Parts of Puerto Rico won't have power before late May, 8 months after Maria

PHOTO: Barrio Patron resident Karina Santiago Gonzalez works on a small power plant in Morovis, Puerto Rico on Dec. 21, 2017.PlayCarlos Giusti/AP
WATCH Jennifer Lopez and Alex Rodriguez bring hope and relief to storm-ravaged Puerto Rico

Some areas of Puerto Rico will not see power until as late as the end of May, about eight months after Hurricane Maria pummeled the island.

Interested in Hurricanes?

Add Hurricanes as an interest to stay up to date on the latest Hurricanes news, video, and analysis from ABC News.
Add Interest

In a series of tweets, the U.S. Army Corps of Engineers said today that “achieving 95% restoration in areas with challenging terrain like Arecibo and Caguas, will take until mid-April and late-May respectively.”

About 95 percent of the island will see energy restoration by the end of March, the Army Corps of Engineers previously said.

The island’s 3.5 million residents were plunged into complete darkness when Maria made landfall as a Category 4 storm on Sept. 20.

PHOTO: Barrio Patron resident Karina Santiago Gonzalez works on a small power plant in Morovis, Puerto Rico on Dec. 21, 2017.Carlos Giusti/AP
Barrio Patron resident Karina Santiago Gonzalez works on a small power plant in Morovis, Puerto Rico on Dec. 21, 2017.

Some of those working on power restoration efforts on the badly hit island have started leaving, the agency also confirmed.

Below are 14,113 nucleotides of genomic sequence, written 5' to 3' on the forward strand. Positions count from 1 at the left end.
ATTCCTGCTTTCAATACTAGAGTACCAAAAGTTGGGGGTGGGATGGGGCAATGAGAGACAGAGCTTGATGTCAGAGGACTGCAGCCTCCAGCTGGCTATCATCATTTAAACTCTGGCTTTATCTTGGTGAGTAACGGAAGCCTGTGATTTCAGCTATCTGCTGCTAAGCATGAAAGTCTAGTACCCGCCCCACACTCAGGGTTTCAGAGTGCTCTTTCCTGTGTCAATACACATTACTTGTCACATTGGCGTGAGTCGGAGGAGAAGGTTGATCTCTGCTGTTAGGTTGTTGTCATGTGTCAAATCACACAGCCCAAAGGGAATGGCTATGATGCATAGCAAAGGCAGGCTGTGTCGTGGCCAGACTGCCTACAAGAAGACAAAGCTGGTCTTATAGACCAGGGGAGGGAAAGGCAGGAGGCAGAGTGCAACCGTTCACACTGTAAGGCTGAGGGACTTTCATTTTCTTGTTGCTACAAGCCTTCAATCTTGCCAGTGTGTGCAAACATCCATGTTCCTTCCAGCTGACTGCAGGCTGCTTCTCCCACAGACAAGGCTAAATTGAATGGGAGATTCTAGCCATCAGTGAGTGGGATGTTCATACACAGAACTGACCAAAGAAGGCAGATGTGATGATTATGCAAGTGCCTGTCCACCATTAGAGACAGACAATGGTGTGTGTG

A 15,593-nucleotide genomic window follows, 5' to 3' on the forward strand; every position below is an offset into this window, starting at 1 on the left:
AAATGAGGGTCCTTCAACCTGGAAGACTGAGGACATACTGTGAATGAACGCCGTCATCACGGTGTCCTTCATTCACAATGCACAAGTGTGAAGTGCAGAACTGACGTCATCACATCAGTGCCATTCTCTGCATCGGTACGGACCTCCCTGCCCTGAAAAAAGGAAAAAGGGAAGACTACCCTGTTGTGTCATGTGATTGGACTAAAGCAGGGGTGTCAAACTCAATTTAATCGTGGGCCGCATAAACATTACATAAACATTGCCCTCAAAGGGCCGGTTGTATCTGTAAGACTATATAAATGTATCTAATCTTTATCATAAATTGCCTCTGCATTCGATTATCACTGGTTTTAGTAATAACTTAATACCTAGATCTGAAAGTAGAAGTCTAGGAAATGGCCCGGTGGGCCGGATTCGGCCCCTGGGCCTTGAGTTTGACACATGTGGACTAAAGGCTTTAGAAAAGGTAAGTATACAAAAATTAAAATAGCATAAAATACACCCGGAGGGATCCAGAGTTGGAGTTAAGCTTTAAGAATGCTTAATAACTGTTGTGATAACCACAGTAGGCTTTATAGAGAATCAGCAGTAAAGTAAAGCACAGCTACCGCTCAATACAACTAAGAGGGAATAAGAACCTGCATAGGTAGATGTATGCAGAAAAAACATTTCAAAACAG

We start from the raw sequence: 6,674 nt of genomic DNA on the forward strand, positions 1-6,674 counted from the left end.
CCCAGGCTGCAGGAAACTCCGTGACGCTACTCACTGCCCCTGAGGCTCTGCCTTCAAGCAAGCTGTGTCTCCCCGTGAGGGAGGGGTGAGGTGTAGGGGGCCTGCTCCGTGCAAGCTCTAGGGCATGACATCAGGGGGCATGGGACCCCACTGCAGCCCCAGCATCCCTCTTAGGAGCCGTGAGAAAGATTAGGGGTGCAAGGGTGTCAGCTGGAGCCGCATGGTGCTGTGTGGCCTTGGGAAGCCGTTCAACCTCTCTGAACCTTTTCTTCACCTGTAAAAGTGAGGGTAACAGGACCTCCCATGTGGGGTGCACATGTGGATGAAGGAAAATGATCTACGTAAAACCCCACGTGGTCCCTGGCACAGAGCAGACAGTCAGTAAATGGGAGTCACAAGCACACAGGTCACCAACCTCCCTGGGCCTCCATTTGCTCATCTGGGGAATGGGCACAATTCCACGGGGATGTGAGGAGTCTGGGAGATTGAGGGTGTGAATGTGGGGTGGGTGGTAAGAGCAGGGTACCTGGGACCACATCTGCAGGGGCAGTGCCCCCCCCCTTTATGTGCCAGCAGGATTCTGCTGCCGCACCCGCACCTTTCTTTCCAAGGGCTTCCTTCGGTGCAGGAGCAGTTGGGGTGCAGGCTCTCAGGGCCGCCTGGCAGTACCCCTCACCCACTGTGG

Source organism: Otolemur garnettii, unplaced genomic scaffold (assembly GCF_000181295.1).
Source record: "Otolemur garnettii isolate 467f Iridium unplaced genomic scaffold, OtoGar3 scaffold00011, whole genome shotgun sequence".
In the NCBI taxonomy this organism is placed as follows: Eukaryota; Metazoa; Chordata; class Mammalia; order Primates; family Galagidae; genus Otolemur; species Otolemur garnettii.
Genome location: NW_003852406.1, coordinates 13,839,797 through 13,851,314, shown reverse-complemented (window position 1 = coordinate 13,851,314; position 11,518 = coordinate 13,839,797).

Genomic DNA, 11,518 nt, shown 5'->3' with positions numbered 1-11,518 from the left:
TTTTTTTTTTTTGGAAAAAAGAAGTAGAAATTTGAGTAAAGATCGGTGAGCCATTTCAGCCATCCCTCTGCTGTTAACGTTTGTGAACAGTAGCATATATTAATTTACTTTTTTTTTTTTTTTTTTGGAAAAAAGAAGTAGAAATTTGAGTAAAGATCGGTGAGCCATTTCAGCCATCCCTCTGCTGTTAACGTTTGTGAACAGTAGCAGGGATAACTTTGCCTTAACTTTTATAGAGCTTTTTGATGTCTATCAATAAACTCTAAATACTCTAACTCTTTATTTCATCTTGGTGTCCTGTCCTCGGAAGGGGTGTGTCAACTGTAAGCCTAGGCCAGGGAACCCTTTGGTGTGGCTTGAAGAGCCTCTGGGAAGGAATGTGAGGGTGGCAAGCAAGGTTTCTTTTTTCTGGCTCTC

“As a part of a natural progression of any emergency response, some contractors are beginning to responsibly draw down their workforce but have provided plans that allows them to complete as many assigned lines as possible,” the agency tweeted.

“The primary limiting factor to our progress has always been the delivery of materials, which is improving daily,” said Preston Chasteen, public affairs officer for the Army Corps of Engineers Task Force Power Restoration. “The number of workers has not been a limiting factor.”

The New York Times first reported that contractors working on energy efforts are leaving the island.

According to the Puerto Rico Energy Power Authority, 86.6 percent of energy customers have power on the island.

PHOTO: A house is lit up with the help of a generator next to houses in the dark, after Hurricane Maria hit the island and damaged the power grid in September, in Old San Juan, Puerto Rico on Oct. 26, 2017.Alvin Baez/Reuters
A house is lit up with the help of a generator next to houses in the dark, after Hurricane Maria hit the island and damaged the power grid in September, in Old San Juan, Puerto Rico on Oct. 26, 2017.

Lt. Gen. Todd Semonite, the commander of the Army Corps of Engineers, told ABC News last week that he was not happy with the progress made so far on the island.

"I am not satisfied that people in Puerto Rico should have to wait that much time for power," Semonite said. "But I am telling you, there are no other knobs I can turn to go any faster."

Semonite said that the final 5 percent of restoration, what he calls the “last mile,” would be the hardest.

PHOTO: Public Works Sub-Director Ramon Mendez, wearing a hard hat at left, works with locals who are municipal workers to install a new post to return electricity to Felipe Rodriguezs home on Jan. 31, 2018.Carlos Giusti/AP
Public Works Sub-Director Ramon Mendez, wearing a hard hat at left, works with locals who are municipal workers to install a new post to return electricity to Felipe Rodriguez's home on Jan. 31, 2018.

"You might see me in three months from now and say, 'You are only at 99.6 percent.' Well, I am not going to run electricity up the side of a cliff to four houses that will probably never be rebuilt if that is the case,” Semonite said. "I don’t want to spend taxpayers' money getting lines to houses that are never going to be rebuilt."

The Puerto Rico governor’s office deferred to PREPA for comment on the news from the Army Corps of Engineers. PREPA deferred back to the Army Corps of Engineers for a response.

Comments